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Sabotage: The Latest Risk to Crude Supply

05/13/2019 11:30 am EST

Focus: COMMODITIES

Phil Flynn

Senior Energy Analyst, The PRICE Futures Group

A number of ships were sabotaged near the Strait of Hormuz adding another risk factor to the price of crude, reports Phil Flynn. Phil is participating at the MoneyShow Las Vegas

Oil prices ignored trade war fears and instead focused on increasing risks to supply. Reuters reports that the United Arab Emirates (UAE) said on Sunday that four commercial vessels were sabotaged near Fujairah emirate, one of the world’s largest bunkering hubs lying just outside the Strait of Hormuz, but did not describe the nature of the attack or say who was behind it.

The UAE had not given the nationalities or other details about the ownership of the four vessels. Riyadh has identified two of them as Saudi, and a Norwegian company has said it owned another. Details of the fourth ship were not immediately clear.

Iran, which is embroiled in an escalating war of words with the United States over sanctions and the U.S. military’s presence in the region, moved to distance itself on Monday. Iran’s Foreign Ministry called the incidents “worrisome and dreadful” and asked for an investigation into the matter, Reuters said.

This attack raises the stakes for oil and will add more volatility. Yes, trade war concerns can have an impact on demand down the road, but geopolitical events can impact oil supply now. This is very true especially against the growing threat from Iran.

As I wrote last week:  “In the past, the market has taken grandiose threats from Iran to close major oil routes with a grain of salt, the Trump administration is taking them seriously. If Iran closed the Strait of Hormuz it would lead to an immediate military response, not only by the U.S. but by the rest of the world. This waterway is so critical for the global economy; the world would have no choice but to respond. Even if this waterway was shut down just for hours, it more than likely would cause a major oil price spike.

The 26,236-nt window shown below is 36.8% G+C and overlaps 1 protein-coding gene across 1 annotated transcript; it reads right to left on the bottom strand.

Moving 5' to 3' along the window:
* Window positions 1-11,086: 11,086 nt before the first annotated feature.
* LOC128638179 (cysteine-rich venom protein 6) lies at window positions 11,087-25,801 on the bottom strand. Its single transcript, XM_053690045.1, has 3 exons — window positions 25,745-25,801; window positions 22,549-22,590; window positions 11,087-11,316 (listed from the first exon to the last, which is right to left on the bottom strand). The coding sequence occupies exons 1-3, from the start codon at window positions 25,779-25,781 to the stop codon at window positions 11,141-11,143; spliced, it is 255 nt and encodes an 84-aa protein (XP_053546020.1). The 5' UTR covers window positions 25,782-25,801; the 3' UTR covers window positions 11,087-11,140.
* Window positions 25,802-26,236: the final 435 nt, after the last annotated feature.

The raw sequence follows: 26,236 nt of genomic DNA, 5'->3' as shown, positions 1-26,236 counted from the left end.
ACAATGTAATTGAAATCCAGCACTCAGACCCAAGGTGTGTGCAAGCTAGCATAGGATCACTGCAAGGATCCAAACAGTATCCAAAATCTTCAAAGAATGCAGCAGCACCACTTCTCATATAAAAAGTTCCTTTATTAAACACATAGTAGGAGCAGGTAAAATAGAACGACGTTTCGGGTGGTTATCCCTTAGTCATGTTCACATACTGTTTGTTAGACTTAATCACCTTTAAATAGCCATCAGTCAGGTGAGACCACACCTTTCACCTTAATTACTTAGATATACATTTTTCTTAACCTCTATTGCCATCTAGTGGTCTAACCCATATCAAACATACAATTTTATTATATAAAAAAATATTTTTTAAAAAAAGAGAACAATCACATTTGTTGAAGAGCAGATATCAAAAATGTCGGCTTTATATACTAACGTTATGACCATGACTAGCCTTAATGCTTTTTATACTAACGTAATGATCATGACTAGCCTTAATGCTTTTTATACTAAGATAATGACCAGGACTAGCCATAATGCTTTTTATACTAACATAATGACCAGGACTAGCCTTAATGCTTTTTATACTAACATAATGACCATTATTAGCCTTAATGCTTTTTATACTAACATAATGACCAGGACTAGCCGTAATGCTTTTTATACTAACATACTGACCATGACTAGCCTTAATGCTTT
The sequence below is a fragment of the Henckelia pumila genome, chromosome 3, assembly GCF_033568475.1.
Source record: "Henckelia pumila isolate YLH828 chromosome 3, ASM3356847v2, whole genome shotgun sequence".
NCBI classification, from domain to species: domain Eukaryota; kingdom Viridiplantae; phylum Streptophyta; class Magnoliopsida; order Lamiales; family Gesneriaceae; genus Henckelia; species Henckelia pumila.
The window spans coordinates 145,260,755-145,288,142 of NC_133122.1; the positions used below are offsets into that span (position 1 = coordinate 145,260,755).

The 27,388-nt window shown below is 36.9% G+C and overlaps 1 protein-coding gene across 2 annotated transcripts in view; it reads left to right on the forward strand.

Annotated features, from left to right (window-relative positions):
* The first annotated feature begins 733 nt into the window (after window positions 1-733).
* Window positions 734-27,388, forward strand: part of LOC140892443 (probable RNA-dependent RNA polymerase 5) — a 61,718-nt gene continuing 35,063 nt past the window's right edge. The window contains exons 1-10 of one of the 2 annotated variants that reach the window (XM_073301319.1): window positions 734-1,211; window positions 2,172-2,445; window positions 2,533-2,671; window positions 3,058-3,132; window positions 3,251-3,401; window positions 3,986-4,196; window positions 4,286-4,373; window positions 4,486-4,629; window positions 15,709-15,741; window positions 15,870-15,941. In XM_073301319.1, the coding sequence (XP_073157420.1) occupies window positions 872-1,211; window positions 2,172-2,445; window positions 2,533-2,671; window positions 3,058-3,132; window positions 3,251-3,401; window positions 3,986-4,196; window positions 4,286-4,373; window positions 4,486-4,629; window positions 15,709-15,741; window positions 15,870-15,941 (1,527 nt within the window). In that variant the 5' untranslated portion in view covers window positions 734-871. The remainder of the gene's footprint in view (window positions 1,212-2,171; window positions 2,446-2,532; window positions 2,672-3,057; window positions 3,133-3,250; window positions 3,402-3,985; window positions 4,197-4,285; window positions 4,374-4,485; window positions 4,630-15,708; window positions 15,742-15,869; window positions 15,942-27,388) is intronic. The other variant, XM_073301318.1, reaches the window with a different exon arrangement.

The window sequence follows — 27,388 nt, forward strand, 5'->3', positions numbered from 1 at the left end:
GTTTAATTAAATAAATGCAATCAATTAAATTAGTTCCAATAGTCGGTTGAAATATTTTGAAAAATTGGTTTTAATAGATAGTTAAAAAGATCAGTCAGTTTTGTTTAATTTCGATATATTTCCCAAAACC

According to the Energy Information Administration’s latest data, the strait accounts for 30% of all seaborne-traded crude oil and other petroleum products. The loss of that supply because of military action would cause panic, and while it is doubtful the Iranian military has the ability to keep the strait closed for an extended period of time, it might not matter because the oil price spike would have already happened. The damage to your wallet, as they say, would already be done.”

Add this to the lower output from Venezuela and the OPEC cuts and we are seeing increased risks to the upside.

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